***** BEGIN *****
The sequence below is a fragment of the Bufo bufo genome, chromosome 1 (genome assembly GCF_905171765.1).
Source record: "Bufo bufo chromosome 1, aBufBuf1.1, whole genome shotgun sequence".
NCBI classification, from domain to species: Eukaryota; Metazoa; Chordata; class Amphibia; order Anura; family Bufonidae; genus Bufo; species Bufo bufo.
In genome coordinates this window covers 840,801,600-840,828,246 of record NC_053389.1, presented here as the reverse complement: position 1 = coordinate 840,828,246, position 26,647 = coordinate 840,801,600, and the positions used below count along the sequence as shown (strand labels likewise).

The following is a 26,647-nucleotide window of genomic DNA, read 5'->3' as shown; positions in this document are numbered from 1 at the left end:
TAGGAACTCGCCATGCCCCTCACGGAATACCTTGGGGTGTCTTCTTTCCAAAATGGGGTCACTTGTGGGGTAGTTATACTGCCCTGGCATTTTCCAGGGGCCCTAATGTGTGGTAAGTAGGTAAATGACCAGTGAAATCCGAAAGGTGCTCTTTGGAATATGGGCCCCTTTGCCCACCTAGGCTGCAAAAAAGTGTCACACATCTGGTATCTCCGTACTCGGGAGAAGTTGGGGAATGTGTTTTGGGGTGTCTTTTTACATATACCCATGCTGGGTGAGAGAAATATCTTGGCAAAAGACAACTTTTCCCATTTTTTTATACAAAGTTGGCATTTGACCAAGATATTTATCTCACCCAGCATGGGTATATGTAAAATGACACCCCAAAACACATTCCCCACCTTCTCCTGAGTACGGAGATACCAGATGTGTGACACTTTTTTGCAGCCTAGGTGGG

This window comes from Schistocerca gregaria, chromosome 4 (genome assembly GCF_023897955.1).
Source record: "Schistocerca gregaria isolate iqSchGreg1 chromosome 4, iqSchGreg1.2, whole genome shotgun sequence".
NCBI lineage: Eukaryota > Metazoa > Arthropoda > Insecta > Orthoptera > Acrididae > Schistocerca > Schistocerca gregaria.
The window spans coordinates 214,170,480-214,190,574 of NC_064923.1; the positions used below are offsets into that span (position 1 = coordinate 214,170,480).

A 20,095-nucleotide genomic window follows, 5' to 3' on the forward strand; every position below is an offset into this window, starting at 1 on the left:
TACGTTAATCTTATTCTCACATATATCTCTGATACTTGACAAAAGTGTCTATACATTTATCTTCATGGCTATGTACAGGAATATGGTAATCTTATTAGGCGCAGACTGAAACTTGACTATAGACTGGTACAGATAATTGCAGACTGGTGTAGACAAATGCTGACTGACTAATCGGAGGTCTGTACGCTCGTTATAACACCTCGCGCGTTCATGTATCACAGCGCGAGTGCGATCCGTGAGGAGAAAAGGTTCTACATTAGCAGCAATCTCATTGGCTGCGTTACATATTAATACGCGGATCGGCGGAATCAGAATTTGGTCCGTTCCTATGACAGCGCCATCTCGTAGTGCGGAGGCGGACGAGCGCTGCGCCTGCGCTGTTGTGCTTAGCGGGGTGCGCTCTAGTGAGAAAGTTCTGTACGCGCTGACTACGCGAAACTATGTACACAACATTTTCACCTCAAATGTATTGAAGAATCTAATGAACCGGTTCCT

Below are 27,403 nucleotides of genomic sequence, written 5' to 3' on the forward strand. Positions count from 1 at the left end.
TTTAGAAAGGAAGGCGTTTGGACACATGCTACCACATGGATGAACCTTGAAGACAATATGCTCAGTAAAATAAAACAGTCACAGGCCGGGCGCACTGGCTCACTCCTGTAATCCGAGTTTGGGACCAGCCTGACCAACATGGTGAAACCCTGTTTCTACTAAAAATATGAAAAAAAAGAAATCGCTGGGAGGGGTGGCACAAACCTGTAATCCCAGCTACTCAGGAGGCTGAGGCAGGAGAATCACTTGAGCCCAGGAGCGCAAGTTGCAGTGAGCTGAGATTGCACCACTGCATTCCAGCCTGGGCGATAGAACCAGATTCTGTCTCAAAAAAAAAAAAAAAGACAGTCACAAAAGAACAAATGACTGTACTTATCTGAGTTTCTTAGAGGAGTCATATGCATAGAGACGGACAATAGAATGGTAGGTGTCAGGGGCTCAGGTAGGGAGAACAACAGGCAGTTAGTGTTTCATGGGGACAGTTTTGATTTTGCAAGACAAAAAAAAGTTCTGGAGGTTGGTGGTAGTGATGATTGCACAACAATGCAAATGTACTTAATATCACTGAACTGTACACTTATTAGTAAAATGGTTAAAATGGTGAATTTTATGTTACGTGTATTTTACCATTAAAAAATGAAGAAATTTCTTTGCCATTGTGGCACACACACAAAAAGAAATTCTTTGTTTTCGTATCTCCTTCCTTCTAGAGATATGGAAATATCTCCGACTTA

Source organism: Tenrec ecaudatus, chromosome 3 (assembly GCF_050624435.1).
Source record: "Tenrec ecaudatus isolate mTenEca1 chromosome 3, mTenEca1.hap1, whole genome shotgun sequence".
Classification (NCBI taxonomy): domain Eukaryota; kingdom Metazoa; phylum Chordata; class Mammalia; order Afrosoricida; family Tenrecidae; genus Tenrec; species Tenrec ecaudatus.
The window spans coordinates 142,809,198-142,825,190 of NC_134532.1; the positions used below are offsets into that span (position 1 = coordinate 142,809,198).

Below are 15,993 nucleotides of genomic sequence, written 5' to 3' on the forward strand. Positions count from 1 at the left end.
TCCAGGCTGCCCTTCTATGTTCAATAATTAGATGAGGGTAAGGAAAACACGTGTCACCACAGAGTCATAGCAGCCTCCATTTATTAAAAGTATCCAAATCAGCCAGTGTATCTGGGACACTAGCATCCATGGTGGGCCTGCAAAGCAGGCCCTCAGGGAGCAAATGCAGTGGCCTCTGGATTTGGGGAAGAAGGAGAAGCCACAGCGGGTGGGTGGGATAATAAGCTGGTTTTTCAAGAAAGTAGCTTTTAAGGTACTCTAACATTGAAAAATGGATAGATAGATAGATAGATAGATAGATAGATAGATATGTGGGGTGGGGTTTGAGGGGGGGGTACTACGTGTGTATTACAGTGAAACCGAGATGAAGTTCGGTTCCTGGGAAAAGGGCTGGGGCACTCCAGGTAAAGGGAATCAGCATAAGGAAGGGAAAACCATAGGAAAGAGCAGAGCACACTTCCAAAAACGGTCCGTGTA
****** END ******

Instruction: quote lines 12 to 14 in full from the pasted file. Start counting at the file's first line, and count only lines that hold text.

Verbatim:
TACGTTAATCTTATTCTCACATATATCTCTGATACTTGACAAAAGTGTCTATACATTTATCTTCATGGCTATGTACAGGAATATGGTAATCTTATTAGGCGCAGACTGAAACTTGACTATAGACTGGTACAGATAATTGCAGACTGGTGTAGACAAATGCTGACTGACTAATCGGAGGTCTGTACGCTCGTTATAACACCTCGCGCGTTCATGTATCACAGCGCGAGTGCGATCCGTGAGGAGAAAAGGTTCTACATTAGCAGCAATCTCATTGGCTGCGTTACATATTAATACGCGGATCGGCGGAATCAGAATTTGGTCCGTTCCTATGACAGCGCCATCTCGTAGTGCGGAGGCGGACGAGCGCTGCGCCTGCGCTGTTGTGCTTAGCGGGGTGCGCTCTAGTGAGAAAGTTCTGTACGCGCTGACTACGCGAAACTATGTACACAACATTTTCACCTCAAATGTATTGAAGAATCTAATGAACCGGTTCCT

Below are 27,403 nucleotides of genomic sequence, written 5' to 3' on the forward strand. Positions count from 1 at the left end.
TTTAGAAAGGAAGGCGTTTGGACACATGCTACCACATGGATGAACCTTGAAGACAATATGCTCAGTAAAATAAAACAGTCACAGGCCGGGCGCACTGGCTCACTCCTGTAATCCGAGTTTGGGACCAGCCTGACCAACATGGTGAAACCCTGTTTCTACTAAAAATATGAAAAAAAAGAAATCGCTGGGAGGGGTGGCACAAACCTGTAATCCCAGCTACTCAGGAGGCTGAGGCAGGAGAATCACTTGAGCCCAGGAGCGCAAGTTGCAGTGAGCTGAGATTGCACCACTGCATTCCAGCCTGGGCGATAGAACCAGATTCTGTCTCAAAAAAAAAAAAAAAGACAGTCACAAAAGAACAAATGACTGTACTTATCTGAGTTTCTTAGAGGAGTCATATGCATAGAGACGGACAATAGAATGGTAGGTGTCAGGGGCTCAGGTAGGGAGAACAACAGGCAGTTAGTGTTTCATGGGGACAGTTTTGATTTTGCAAGACAAAAAAAAGTTCTGGAGGTTGGTGGTAGTGATGATTGCACAACAATGCAAATGTACTTAATATCACTGAACTGTACACTTATTAGTAAAATGGTTAAAATGGTGAATTTTATGTTACGTGTATTTTACCATTAAAAAATGAAGAAATTTCTTTGCCATTGTGGCACACACACAAAAAGAAATTCTTTGTTTTCGTATCTCCTTCCTTCTAGAGATATGGAAATATCTCCGACTTA